Each year, the MacTaggart Lecture at the Edinburgh International Television Festival is designed to act as an explosive catalyst for discussion and debate. This year’s model was no exception.
During his lecture yesterday (August 21), Channel 4 chief executive David Abraham took aim at what he calls “the Gold Rush of British television,” or, in his words, the “spate of deals that will reshape our industry and alter where decisions get made and by whom.”
Citing the recent deals that have seen U.S. media companies such as Viacom and Discovery acquire broadcaster Channel 5 and superindie All3Media respectively, as well as casting an eye towards the potential merger of Shine and Endemol under Fox, Abraham charged: “Our free-to-air channels have become the must-have accessories, the tiny dogs of 2014, amongst U.S. media companies eager to stay ahead of each other by internationalizing their revenues, priming their distribution pipes and shielding their tax exposure.”
He added: “Our independent sector, built up and nurtured over decades, is being snapped up almost wholesale and acquired by global networks and sold by private equity investors at a faster rate than tickets to a public flogging of [UK Top Gear personality] Jeremy Clarkson. Several owners have admitted to me privately that even they, as they sell, cannot fully understand the thinking behind how their companies are valued.”
With the current rash of consolidation and M&A activity at a seemingly feverish level, Abraham proposed that “the term ‘superindie’ has, in effect, become redundant. There are now just indies and studios.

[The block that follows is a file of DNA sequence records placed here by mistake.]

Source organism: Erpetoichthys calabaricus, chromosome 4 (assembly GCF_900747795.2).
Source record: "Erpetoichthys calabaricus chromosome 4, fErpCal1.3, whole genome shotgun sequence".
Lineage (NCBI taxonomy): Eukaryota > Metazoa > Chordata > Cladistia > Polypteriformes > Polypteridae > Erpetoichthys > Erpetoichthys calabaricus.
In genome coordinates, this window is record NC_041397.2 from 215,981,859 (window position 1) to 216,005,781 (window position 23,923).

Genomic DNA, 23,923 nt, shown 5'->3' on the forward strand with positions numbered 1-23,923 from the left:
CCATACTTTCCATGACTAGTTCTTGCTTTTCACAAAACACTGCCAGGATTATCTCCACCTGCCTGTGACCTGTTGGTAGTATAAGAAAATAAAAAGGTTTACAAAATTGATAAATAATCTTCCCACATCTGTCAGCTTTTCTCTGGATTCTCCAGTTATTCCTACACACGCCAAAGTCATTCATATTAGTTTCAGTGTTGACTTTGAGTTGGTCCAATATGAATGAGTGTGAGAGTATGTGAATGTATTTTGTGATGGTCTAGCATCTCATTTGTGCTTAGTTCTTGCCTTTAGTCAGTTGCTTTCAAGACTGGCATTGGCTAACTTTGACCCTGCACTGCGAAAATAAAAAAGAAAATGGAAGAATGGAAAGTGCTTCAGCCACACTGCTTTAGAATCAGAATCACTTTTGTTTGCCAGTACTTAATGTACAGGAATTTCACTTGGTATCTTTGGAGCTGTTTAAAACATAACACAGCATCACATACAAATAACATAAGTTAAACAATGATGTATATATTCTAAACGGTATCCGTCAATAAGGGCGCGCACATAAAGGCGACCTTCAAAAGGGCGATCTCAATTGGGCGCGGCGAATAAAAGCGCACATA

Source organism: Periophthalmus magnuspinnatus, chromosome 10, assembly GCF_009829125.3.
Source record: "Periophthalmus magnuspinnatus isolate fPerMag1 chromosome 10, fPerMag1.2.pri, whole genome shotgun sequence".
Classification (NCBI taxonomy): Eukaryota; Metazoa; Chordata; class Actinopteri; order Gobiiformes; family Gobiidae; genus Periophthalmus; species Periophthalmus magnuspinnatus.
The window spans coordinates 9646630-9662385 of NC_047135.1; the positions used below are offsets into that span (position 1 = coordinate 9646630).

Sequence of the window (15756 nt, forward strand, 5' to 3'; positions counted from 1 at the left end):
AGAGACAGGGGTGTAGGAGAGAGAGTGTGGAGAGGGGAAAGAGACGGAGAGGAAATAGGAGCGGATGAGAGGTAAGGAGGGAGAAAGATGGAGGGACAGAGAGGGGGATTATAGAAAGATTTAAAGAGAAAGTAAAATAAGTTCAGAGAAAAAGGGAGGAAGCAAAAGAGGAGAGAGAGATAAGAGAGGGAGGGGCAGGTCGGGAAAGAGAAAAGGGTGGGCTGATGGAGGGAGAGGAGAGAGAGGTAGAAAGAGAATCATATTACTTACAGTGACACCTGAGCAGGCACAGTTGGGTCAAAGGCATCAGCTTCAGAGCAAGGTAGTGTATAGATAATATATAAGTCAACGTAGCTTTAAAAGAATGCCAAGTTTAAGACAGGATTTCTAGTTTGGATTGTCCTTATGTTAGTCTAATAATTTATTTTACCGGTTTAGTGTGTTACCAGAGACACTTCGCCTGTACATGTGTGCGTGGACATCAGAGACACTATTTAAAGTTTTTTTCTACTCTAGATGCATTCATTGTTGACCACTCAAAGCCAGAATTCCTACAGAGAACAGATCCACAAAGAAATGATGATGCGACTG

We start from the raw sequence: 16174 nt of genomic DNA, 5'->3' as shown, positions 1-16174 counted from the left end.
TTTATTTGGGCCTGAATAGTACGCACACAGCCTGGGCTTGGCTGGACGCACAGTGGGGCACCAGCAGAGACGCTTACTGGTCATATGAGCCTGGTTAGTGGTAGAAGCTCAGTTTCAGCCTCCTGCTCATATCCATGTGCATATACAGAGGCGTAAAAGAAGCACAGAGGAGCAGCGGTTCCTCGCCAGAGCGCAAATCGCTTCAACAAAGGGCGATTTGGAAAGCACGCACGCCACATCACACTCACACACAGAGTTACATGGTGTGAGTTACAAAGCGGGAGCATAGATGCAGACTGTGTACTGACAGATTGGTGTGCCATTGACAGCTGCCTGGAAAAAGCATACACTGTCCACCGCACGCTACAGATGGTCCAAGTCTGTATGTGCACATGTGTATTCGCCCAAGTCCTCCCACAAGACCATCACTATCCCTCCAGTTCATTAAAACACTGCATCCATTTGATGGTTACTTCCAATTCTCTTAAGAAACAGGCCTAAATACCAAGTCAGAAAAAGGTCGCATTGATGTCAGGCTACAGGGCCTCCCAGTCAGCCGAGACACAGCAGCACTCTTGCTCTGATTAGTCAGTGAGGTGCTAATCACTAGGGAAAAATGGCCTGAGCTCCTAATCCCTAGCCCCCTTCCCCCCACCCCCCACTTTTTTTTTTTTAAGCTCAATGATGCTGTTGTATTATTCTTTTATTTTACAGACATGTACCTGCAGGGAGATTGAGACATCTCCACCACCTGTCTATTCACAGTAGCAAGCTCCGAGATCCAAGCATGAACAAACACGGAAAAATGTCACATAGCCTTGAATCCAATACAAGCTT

“The truth is that UK production has turned in 20 years from an ugly duckling into a very valuable goose indeed – one that, as a result of hard work and talent, has laid some very valuable golden eggs.”
With commercial success apparently at a peak level for the UK production sector, Abraham cautioned against allowing financial gain to trump creativity. “Scale demands an increased focus on cost-cutting and margins,” he said. “Reformatting ideas is more efficient than the messy business of finding new ones. Fear of risk overtakes an appetite for it.”
Abraham also used his lecture to put forward the notion that the UK’s Terms of Trade between producers and broadcasters need to be re-examined – an idea that has also been floated by the BBC’s director of television, Danny Cohen.
“…The old settlement on Terms of Trade reflected the markets of the time: an absence of competition; strong broadcasters, weak indies; fledgling cable and satellite companies,” he said. “Today, if Danny Cohen thinks the BBC is dwarfed by the major studios; can you imagine how the world looks from my office?
“Smaller companies need a special level of support and protection when participating in a market characterized by big players, many of whom are connected to broadcasters,” he added.
Elsewhere in his speech, he highlighted Channel 4′s Growth Fund, designed to facilitate growth and expansion capabilities for UK indie producers, and which named its first four recipients on Thursday. Abraham also cited a greater need for diversity in the UK media sector, stating: “When we get things right, the results are spectacular.”
The Edinburgh International Television Festival closes tomorrow, August 23.